Adolescent exposure to adverse environmental conditions can cause lasting changes in behaviour, cognition and physiology. One explanation for why such changes occur is that they allow organisms to adjust aspects of their phenotype to enhance function in an unfavourable environment. This concept has been investigated for stress during gestation (e.g. thrifty phenotype hypothesis, maternal mismatch hypothesis). Here, we apply these ideas within an individual's lifetime as a possible explanation for long-term phenotypic changes in response to stress during adolescence. To test whether stress during adolescence can cause phenotypic changes that prepare an animal for future threat, we exposed laboratory rats to either chronic stress or unstressed control conditions during adolescent development. After a 5-week delay, rats were assessed in a timed-foraging task under both low-threat and high-threat conditions. Chronic stress during adolescence caused long-term changes in foraging behaviours and foraging performance. In low-threat conditions, stress-exposed rats had a longer latency to begin foraging but consumed the same number of rewards as unstressed rats. However, under high-threat conditions, rats exposed to stress during adolescence began foraging sooner, made more transitions between foraging patches and consumed more rewards than unstressed rats. These results indicate that stress exposure enabled rats to forage more effectively under later novel threat, and that phenotypic changes resulting from stressful experiences during adolescence may enhance function in future high-threat environments.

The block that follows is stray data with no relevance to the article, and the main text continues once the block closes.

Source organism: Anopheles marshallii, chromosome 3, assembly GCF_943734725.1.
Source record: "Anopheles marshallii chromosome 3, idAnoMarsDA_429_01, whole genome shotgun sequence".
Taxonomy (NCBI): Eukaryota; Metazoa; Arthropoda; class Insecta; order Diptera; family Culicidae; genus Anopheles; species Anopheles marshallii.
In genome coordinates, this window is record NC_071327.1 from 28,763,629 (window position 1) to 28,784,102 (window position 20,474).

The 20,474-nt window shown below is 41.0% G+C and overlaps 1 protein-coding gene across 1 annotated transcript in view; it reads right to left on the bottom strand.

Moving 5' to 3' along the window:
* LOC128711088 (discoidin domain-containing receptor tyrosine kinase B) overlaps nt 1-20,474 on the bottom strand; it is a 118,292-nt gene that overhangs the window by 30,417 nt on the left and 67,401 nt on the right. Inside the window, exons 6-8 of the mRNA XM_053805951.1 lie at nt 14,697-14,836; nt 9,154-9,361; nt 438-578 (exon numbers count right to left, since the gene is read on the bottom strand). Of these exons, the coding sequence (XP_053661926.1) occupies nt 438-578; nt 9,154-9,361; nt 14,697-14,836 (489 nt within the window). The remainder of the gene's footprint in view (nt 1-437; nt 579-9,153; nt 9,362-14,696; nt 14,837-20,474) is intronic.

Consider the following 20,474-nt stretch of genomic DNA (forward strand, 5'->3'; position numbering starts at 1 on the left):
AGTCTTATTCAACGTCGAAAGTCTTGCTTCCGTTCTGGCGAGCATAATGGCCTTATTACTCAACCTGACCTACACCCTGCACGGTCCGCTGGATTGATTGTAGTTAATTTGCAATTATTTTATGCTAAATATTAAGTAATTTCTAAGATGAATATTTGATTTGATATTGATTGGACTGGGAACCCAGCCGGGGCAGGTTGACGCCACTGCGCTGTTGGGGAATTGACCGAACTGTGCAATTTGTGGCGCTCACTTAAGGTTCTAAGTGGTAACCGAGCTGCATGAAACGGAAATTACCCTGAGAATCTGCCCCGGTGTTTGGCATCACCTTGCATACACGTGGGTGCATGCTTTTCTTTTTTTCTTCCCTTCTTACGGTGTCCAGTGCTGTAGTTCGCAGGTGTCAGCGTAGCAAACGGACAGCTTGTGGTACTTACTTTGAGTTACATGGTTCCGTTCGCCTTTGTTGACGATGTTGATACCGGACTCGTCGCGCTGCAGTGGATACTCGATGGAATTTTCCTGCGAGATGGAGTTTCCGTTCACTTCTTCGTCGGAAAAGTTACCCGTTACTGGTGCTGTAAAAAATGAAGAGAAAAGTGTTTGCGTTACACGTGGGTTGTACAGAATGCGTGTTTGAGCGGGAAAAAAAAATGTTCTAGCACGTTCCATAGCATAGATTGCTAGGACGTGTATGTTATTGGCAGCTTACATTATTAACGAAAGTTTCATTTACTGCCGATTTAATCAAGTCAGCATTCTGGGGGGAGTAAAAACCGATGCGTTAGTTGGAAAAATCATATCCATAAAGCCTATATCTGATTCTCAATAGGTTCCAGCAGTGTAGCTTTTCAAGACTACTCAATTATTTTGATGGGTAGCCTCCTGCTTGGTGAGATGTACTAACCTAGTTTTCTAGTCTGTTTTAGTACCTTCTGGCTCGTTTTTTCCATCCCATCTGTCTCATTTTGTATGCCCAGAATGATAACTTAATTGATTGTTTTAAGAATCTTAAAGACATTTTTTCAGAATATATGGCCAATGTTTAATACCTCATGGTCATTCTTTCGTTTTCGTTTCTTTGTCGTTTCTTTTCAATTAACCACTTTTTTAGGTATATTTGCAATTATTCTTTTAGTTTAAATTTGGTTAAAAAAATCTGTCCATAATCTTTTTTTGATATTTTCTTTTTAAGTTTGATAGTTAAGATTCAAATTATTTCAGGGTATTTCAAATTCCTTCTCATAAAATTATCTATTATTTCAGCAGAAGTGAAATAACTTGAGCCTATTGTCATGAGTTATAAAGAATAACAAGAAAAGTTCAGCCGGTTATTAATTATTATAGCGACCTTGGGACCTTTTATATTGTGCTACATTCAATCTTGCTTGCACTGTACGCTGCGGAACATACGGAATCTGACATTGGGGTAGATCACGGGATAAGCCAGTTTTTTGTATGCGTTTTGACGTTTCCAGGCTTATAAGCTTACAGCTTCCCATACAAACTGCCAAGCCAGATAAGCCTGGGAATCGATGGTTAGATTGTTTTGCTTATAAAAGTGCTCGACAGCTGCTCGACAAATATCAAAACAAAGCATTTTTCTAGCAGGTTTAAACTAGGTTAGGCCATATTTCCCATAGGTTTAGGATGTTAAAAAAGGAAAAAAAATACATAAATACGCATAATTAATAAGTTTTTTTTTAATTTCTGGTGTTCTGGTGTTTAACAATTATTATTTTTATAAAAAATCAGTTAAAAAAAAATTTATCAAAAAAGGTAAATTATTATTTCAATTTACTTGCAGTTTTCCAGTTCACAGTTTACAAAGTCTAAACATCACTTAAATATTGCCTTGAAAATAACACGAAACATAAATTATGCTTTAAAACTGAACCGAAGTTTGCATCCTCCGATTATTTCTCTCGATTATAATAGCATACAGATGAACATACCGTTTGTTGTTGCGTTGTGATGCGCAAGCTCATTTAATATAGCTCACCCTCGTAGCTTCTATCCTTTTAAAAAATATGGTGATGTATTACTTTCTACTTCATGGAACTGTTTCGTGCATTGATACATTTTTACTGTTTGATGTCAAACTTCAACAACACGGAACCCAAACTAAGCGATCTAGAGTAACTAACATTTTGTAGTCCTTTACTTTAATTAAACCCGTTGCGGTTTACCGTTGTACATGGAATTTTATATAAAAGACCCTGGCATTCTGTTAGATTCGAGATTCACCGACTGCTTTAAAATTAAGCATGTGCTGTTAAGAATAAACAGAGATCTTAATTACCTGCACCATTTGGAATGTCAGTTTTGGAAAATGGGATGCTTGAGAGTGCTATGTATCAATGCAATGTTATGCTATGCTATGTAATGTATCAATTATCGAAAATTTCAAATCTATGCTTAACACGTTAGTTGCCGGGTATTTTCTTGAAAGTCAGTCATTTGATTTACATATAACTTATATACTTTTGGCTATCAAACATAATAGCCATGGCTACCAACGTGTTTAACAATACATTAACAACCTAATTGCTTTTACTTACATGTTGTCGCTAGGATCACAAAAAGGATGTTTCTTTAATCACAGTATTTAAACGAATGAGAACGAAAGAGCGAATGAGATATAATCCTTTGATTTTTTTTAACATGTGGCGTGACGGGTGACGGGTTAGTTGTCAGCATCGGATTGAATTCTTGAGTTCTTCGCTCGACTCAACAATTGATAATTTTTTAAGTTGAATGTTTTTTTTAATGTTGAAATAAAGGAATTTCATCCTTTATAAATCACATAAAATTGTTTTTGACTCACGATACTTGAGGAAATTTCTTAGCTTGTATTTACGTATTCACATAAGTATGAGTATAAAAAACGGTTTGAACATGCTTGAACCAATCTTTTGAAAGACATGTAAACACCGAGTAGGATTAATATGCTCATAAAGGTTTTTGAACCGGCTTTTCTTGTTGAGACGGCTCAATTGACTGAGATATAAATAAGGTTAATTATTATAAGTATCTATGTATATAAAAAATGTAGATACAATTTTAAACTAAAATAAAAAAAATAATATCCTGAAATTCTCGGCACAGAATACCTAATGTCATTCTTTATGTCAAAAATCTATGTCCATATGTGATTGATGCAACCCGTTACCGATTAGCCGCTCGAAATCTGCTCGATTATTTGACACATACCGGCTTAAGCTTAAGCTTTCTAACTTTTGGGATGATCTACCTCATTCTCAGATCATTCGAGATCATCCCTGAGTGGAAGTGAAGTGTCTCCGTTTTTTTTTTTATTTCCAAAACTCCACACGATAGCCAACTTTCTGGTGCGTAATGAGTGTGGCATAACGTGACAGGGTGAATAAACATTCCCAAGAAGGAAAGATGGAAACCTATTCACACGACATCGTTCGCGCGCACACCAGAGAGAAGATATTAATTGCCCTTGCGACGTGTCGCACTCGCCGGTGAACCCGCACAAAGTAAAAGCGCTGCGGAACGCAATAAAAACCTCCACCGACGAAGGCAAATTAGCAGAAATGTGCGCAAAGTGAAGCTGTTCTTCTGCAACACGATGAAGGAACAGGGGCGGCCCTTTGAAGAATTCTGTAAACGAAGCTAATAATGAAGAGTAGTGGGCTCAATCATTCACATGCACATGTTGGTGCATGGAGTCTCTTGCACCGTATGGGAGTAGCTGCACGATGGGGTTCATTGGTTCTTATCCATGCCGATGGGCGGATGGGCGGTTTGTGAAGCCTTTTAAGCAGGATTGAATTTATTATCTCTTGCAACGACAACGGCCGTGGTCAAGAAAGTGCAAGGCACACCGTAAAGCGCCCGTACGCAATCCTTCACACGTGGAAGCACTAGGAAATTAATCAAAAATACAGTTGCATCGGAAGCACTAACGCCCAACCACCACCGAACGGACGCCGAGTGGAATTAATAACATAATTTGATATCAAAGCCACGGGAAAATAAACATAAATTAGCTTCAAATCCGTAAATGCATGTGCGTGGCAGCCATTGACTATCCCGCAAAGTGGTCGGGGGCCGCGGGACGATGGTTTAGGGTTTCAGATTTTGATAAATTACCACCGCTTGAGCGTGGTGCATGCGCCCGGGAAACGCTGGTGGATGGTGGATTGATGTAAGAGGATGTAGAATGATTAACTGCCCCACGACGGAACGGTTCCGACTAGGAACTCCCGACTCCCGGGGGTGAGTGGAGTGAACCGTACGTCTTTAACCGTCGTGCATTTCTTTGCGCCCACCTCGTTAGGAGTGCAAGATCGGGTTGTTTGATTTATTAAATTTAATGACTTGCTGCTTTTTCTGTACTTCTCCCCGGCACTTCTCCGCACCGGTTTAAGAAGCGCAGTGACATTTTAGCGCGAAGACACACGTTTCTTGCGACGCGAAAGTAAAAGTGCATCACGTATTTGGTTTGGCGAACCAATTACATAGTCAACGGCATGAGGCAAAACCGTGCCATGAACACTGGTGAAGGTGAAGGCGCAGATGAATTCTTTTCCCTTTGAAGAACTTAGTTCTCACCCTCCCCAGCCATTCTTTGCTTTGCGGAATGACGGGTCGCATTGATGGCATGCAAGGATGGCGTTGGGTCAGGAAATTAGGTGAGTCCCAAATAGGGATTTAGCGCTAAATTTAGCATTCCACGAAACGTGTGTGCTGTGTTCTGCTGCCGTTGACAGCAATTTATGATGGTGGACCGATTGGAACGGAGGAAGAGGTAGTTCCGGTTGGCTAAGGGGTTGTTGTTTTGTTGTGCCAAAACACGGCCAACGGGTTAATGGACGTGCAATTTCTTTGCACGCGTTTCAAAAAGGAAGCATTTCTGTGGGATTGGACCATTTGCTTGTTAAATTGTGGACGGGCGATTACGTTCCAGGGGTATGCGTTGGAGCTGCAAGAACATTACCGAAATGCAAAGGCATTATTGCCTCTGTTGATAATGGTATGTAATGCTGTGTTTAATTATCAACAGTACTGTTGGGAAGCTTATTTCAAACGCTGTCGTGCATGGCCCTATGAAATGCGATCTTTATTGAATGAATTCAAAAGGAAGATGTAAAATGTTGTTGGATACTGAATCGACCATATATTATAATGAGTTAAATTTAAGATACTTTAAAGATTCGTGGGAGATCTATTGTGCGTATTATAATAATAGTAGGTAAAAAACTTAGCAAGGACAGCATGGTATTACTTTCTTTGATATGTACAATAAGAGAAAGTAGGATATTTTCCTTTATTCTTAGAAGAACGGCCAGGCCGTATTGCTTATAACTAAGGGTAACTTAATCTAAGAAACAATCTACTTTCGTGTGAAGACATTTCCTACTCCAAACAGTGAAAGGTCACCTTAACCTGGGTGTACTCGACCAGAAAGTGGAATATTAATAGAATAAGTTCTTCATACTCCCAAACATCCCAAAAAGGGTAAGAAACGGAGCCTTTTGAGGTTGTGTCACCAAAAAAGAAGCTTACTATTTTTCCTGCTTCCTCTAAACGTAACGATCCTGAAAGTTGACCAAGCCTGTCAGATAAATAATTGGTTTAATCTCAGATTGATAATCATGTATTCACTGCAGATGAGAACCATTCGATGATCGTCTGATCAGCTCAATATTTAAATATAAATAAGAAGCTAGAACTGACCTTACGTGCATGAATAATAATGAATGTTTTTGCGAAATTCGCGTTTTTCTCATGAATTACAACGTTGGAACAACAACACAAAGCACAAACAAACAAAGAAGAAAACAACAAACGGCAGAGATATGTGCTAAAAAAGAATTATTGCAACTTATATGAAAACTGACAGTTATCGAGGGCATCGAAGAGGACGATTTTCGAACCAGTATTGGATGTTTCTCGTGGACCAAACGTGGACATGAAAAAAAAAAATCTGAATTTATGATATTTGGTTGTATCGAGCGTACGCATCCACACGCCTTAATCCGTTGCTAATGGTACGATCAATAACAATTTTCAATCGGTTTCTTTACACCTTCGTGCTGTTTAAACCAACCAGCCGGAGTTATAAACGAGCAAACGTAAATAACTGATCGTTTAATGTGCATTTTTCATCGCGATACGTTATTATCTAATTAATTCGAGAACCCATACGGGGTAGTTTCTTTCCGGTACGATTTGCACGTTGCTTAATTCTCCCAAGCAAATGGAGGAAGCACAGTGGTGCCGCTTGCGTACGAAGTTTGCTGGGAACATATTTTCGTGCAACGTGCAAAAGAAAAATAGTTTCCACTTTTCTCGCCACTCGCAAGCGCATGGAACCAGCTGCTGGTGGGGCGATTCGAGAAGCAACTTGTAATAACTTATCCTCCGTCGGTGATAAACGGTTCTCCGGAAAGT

All Science Journal Classification (ASJC) codes
- Ecology, Evolution, Behavior and Systematics
- Animal Science and Zoology